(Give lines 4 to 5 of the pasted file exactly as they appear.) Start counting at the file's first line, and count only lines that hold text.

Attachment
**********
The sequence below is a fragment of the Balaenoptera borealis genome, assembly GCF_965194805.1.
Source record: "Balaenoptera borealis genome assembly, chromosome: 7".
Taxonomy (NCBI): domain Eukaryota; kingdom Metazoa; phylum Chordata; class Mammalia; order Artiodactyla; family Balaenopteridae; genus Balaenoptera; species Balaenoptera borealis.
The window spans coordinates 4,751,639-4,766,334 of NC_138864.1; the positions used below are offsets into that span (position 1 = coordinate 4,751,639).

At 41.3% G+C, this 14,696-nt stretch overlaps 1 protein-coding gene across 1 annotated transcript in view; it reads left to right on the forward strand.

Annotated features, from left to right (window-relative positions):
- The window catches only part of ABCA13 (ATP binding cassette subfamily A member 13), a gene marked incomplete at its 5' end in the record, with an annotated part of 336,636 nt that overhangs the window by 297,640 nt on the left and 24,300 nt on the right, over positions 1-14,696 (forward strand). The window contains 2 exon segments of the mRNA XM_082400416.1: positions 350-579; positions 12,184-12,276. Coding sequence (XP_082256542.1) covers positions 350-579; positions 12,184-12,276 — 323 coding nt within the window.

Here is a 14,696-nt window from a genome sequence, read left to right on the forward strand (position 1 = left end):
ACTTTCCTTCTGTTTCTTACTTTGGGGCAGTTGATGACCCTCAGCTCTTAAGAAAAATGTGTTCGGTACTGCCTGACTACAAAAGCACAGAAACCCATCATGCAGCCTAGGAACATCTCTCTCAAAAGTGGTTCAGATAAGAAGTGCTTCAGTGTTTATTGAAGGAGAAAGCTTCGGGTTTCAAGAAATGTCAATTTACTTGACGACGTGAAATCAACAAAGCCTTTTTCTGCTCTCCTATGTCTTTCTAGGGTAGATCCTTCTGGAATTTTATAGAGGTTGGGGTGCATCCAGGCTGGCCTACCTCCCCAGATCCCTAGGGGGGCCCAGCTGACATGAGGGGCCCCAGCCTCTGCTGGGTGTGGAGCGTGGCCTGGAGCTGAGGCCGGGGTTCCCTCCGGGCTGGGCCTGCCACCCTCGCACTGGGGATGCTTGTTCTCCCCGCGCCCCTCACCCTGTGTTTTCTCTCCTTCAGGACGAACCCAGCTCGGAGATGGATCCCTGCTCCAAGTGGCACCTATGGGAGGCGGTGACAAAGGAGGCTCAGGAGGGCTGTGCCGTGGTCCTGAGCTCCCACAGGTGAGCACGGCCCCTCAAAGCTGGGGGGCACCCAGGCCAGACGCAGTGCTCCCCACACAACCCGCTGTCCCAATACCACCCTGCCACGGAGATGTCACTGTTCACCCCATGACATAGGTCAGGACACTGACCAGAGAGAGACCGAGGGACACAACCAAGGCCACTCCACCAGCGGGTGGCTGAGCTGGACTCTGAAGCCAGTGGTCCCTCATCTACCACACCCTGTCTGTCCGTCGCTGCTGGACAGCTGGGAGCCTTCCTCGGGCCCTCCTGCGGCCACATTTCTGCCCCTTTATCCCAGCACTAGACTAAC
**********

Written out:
The window spans coordinates 4,751,639-4,766,334 of NC_138864.1; the positions used below are offsets into that span (position 1 = coordinate 4,751,639).

At 41.3% G+C, this 14,696-nt stretch overlaps 1 protein-coding gene across 1 annotated transcript in view; it reads left to right on the forward strand.